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Christiana Abraham, PhD

Scholar in-residence, Critical Race Pedagogies, Communication Studies


Christiana  Abraham, PhD
Office: L-CJ 5213 
Communication Studies and Journalism Building,
7141 Sherbrooke W.
Phone: (514) 848-2424 ext. 5056
Email: christiana.abraham@concordia.ca

Education


Ph.D  Communication Studies,  McGill University

MA Media Studies, Concordia University

BA Communication Studies (with distinction) Concordia University



 

Teaching and Research Specialization


Critical Race Studies and Pedagogies  

Race, Ethnicity & Media 

Decolonial, Post/neo-Colonial Representations 

Visuality, Representations and Culture 

Gender & Development Communications;  Rural Communications

Media and Propaganda Studies

South-South/Global South Communications


 

Biography


Christiana Abraham's research and teaching interests surround transnational media practices and perspectives of the Global South.  She holds a Ph.D in Communication Studies, (McGill University);  MA in Media Studies and BA in Communication Studies from Concordia University. 


Her teaching and research focus on Critical Race Studies; Race, Ethnicity and Media; Visual Representations and Culture; Post/de-coloniality and Gender; Transnational and Global-South Media Practices. She has also taught Communication Studies in the Department of Liberal Arts at the University of the West Indies St. Augustine Campus.


Her  teaching and research are grounded in field experiences and expertise in media and Development-Communication.  She holds extensive experiences in media practice having worked as a television news anchor,  journalist and talk show host in the Caribbean. She was also Features editor of an international lifestyle magazine in Canada.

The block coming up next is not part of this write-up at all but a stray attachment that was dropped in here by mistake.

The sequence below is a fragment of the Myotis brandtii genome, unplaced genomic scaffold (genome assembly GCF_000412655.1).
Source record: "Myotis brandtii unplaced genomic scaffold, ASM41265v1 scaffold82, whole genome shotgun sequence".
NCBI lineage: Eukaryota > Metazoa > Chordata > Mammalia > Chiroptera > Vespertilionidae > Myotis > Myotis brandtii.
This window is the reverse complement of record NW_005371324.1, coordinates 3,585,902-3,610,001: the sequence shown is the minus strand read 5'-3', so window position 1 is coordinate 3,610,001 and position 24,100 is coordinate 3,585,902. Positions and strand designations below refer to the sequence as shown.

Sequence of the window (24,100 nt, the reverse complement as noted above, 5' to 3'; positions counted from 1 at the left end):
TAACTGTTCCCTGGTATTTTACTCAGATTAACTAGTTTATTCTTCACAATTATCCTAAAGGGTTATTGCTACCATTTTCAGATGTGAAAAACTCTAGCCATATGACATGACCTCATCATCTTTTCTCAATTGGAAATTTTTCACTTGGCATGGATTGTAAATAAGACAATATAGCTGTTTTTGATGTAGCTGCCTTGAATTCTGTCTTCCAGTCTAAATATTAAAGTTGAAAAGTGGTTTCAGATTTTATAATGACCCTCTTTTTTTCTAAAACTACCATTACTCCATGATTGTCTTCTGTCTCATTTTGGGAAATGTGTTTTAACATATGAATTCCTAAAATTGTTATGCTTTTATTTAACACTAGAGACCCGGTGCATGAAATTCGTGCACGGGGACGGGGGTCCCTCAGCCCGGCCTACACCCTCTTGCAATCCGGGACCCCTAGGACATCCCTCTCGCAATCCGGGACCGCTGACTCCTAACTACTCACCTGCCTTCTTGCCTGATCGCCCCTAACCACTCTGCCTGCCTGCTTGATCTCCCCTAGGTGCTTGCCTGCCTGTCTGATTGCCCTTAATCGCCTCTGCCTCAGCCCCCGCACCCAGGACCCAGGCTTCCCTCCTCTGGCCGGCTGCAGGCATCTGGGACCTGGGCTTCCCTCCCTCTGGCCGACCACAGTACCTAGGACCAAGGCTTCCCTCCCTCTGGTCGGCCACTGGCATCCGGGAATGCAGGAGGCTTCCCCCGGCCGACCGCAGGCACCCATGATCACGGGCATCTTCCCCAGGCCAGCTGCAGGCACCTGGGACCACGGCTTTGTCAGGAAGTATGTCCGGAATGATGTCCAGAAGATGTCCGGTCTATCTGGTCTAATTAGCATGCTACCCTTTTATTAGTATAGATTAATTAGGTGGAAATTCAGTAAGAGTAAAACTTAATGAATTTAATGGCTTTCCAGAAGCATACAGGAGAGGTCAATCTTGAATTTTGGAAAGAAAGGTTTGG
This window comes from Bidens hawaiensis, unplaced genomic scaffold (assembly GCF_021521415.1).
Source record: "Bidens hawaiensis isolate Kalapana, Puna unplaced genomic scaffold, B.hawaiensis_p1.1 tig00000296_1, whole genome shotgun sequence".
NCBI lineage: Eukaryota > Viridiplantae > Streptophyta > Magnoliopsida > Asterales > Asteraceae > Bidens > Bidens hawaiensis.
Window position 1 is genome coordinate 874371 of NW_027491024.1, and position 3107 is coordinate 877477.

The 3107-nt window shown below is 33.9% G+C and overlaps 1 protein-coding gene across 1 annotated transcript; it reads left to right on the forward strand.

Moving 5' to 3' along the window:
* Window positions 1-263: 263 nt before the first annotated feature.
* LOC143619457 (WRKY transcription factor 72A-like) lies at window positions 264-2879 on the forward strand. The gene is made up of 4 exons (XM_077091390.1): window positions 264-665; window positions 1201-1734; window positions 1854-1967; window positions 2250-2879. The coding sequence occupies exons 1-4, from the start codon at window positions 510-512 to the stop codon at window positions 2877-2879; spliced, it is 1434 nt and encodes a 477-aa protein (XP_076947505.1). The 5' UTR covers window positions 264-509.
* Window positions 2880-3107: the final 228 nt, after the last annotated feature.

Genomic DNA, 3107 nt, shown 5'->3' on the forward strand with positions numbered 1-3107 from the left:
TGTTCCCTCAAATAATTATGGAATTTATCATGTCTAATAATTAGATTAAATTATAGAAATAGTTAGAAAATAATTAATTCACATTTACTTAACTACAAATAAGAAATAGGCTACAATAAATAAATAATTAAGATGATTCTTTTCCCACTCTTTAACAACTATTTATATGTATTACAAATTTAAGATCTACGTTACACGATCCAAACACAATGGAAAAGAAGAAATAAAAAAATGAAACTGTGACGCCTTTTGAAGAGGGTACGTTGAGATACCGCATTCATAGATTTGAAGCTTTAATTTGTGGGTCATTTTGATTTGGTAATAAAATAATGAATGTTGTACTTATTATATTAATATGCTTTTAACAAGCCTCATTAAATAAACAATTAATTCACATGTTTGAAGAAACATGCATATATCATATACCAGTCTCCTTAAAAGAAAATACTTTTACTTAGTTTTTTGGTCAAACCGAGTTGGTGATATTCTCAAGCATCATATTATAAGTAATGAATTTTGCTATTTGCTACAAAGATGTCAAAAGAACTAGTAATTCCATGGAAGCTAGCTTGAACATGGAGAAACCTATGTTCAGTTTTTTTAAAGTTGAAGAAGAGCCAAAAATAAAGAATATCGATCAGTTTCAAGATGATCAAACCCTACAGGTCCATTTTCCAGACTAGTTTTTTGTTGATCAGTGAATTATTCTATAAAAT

A rural communications specialist, she also coordinated several United Nations funded development-communication projects in the Global South.

As an independent Curator, her work revolves around the radical re-thinking of archives, community and orality as forms of grounded grass-roots activism that critically reclaims and re-narrates established aesthetics, cannons and cultural knowledges. Her scholarship in interested in the destabilisation and re-visualization of visuality in anti-racist and de-colonial pedagogies. 


Dr. Abraham is the curator of “Protests and Pedagogy: Representations, Memories, and Meanings” an archival exhibition that marked the 50th anniversary of the Sir George Williams Students Protests.  Held at Concordia University, the exhibition offered a rare glimpse into the archival records related to these 1969 protests. 

Prior to this, she curated the photographic exhibition “From the Archives to the Everyday: Caribbean Visualities and Meanings”. This experimental research and curating project engaged audience readings of vintage family photographs through complex, dynamic views of Caribbean life.

 

 



Skills

Researcher, Writer 

Lecturer 

Independent Visual Curator

Development Communication/Rural Communication Specialist

Community Activist

Journalist 

Media practitioner, Producer



 







Taught Courses


Fall, 2021
COMS 361 Propaganda


Winter, 2022
COMS 464 Race, Ethnicity and Media
COMS 421 Communicative Performances and Interventions
COMS  361 Propaganda




Course Descriptions


COMS 464 Race, Ethnicity and Media